On the haziest of Southern California days, beyond the green treetops of Tom Mayhew’s fruit orchards, he sees what once was a distant city drawing ever closer to his farmland.
“We’re at about 200 acres and pretty much in a little bowl bordering a major freeway,” he says. “And just across the freeway is a town encroaching all around us.”
Mayhew grows oranges, lemons and avocados near Oxnard, California, where he’s also the general manager of the Oxnard Lemon Company, a licensed packer for Sunkist Growers, Inc., since 1985.
Some of those lemons make it into Chick-fil-A’s lemonade, squeezed daily in the restaurants and combined with water and cane sugar — and made possible by the hard work of farmers like Mayhew.
For the 50-year-old, farming means much more than subsistence. “It’s my whole lifestyle; it’s who I am and what I do,” he says.
But that way of life may be endangered as farmland quite literally vanishes.
"Nearly 60 percent of U.S. farmers are likely to retire in the coming decades — with few willing to take up the plows behind them.”
According to the American Farmland Trust, an organization dedicated to preserving the nation's farm and ranch land,1.7 billion tons of topsoil disappear annually in the U.S., lost to erosion and wind. But another 50 acres per hour is chewed up by development and sprawl, like the cityscape that threatens to leap the highway and spread itself across Mayhew’s citrus groves.
Add to that the fact that nearly 60 percent of U.S. farmers are likely to retire in the coming decades — with few willing to take up the plows behind them — and it’s a no wonder farmers like Mayhew are concerned for the future of agriculture.
For Mayhew, retirement isn’t in his immediate future. “As a farmer, you don’t retire,” he quips dryly. “You just go until you die.”
Farming, he says, is in his blood. Both his grandfather and father made their living from the fields, the latter in the lemon-packing business that became Mayhew’s own legacy.
Mayhew has also folded his two children into farm life; they’ve raised pigs and remained active doing what farm kids do. “Eating dirt and all that good stuff,” he laughs.
Mayhew’s daughter is now a political science major in college, developing skills her father hopes she’ll leverage to help revitalize and protect agriculture in California. His son is perhaps more given to the farming lifestyle, though he prefers building machines to planting.
It’s a recent phenomenon, this breaking of long family chains of farmers. “Generally, what has happened is that the newer generation doesn’t want to work,” says Mayhew — at least not in the field. “They want to get in their clean house, their clean car and go to their clean job.”
And for those who do yearn for the life of the farmer, land prices may push it out of reach.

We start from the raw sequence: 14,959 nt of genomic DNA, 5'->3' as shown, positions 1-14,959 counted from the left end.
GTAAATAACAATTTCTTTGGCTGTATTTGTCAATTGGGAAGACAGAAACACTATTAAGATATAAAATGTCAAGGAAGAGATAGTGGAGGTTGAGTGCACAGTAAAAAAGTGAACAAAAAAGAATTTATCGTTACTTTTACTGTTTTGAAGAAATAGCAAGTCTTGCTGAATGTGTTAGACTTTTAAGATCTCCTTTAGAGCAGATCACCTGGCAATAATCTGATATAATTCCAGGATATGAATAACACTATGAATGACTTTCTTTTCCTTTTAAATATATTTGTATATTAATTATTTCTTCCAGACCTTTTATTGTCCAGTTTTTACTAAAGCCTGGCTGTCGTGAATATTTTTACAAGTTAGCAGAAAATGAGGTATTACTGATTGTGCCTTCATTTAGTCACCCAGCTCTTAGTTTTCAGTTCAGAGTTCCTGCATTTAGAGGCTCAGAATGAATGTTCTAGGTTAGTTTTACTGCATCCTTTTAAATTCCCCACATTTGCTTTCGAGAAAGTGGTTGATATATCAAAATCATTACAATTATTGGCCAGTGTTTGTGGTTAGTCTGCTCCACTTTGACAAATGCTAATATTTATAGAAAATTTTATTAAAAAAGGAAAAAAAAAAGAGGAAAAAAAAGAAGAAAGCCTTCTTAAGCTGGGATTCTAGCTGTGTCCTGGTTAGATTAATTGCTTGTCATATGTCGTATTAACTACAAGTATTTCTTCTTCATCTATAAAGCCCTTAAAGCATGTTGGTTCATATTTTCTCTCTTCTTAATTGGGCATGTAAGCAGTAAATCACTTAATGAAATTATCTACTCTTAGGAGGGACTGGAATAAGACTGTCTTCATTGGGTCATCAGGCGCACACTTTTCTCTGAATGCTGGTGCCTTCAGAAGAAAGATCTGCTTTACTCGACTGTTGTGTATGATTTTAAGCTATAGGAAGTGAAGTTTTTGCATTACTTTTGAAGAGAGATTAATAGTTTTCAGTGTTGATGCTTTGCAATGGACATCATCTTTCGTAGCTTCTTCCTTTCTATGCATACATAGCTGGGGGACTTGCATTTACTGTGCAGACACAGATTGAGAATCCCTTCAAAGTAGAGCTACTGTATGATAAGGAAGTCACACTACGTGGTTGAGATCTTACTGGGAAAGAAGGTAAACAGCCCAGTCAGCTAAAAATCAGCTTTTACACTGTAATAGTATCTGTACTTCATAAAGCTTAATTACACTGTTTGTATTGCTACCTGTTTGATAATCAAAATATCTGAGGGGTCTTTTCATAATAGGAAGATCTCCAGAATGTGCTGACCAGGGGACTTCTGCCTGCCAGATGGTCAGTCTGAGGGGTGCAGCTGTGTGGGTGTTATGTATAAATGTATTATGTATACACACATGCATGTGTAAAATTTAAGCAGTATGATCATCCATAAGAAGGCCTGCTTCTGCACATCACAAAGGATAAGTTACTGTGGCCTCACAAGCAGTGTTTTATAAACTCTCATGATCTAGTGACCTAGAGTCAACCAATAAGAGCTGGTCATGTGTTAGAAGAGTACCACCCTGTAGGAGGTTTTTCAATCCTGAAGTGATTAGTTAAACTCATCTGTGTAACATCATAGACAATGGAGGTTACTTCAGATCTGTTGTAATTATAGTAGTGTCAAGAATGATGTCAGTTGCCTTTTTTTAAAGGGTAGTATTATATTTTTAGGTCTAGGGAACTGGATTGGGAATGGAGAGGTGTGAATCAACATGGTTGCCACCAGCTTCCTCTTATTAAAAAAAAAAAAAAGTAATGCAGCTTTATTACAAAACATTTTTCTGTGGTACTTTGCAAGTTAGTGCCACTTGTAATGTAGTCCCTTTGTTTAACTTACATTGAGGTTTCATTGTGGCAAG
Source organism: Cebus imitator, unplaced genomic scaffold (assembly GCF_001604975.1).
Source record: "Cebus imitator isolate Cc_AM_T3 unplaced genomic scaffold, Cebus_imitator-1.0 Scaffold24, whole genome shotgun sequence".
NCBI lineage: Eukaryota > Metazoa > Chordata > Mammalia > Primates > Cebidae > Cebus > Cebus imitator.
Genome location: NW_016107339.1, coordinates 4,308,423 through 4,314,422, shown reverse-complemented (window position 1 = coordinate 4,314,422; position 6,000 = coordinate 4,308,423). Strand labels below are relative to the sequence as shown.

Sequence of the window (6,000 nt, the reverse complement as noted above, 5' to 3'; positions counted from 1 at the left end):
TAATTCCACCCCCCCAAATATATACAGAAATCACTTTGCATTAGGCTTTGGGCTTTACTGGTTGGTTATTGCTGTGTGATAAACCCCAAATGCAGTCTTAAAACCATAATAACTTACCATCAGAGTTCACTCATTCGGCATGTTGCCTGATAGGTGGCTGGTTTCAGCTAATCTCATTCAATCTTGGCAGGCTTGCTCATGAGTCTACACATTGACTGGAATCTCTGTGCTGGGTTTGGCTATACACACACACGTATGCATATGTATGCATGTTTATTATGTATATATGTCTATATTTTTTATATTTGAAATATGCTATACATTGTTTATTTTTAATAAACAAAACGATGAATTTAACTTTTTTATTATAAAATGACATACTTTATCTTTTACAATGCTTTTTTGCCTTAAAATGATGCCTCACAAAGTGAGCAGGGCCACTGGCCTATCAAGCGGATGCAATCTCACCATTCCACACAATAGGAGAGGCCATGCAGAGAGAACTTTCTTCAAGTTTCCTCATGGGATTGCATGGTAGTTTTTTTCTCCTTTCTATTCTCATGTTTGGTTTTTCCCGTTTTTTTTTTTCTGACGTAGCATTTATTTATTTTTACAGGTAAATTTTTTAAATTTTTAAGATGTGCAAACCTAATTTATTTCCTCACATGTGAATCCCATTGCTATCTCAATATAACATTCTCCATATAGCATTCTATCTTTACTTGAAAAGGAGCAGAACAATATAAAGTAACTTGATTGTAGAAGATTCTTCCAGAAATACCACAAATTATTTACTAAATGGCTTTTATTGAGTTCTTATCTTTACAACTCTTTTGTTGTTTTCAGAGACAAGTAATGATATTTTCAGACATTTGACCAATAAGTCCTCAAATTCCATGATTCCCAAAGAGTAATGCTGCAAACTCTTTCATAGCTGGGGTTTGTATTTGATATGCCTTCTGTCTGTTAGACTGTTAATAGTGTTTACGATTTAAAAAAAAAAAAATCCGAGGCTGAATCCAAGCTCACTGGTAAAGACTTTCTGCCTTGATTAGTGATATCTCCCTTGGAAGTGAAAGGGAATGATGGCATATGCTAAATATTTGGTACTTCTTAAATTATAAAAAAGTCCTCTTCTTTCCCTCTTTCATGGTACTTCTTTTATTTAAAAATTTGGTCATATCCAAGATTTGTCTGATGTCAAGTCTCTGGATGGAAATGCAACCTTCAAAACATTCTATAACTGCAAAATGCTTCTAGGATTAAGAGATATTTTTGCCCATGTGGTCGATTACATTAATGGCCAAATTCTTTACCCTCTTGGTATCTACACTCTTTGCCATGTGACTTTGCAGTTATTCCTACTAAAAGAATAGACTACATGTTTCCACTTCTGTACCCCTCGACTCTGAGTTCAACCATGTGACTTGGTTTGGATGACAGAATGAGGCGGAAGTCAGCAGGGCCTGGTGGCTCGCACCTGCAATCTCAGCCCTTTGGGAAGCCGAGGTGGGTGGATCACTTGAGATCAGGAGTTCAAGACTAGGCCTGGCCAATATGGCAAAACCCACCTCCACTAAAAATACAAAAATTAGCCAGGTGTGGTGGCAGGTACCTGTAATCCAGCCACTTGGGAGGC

“Land prices are out of control,” Mayhew agrees. “A lot of farmers in our area have actually sold out to development or leased out to farming companies.”
“A farmer is a steward of the land, who wants to do as much as he can to protect it.”
A recent report from the National Young Farmers Coalition reveals land lost as buyers and developers increasingly snap up farms near urban centers, pushing farmers away from the areas where 80 percent of the population lives.
That jeopardizes a large swath of our food supply; according to the American Farmland Trust, 91 percent of fruit and 77 percent of vegetables are grown at the very urban-edge farms that are most under threat from development.
But it also endangers something subtler: the potential for the community to make a deeper connection to where its food really comes from.
“People spend very little time making connections with farmers,” Mayhew says — and he thinks that disconnect breeds distrust. “People think farmers are in it for money and profit and don’t care about the environment,” he says. “But a farmer is a steward of the land, who wants to do as much as he can to protect it.”
For his part, Mayhew uses micro, or drip, irrigation to water his trees, conserving water in what’s become an intensely drought-stricken part of the country. After all, he says, “The majority of Californians would like to like to have their water in their cities.”
But it’s not all bad news; Mayhew says he sees some people his age and younger going back to the land. It’s a small number, but an essential part of the cycle, he says.
“I know that if farming didn’t continue as way of life, our nation and economy would not function,” he says. “It’s simple; you need food to eat, and not everything can be done by the larger corporate farms.”
Farming is, of course, a business, Mayhew acknowledges. But it also preserves a great American tradition: the original family business of living off the land and providing for the community. That’s one reason he enjoys being a grower inside the Sunkist Cooperative—he’s part of a network of 2,500 family-owned farms much like his, which put oranges and lemons on tables all across the country.
“It’s almost a subsistence lifestyle, a movement toward what life was 100 years ago, where you can produce your own food and live healthier.” And that, Mayhew says, is a lifestyle worth protecting.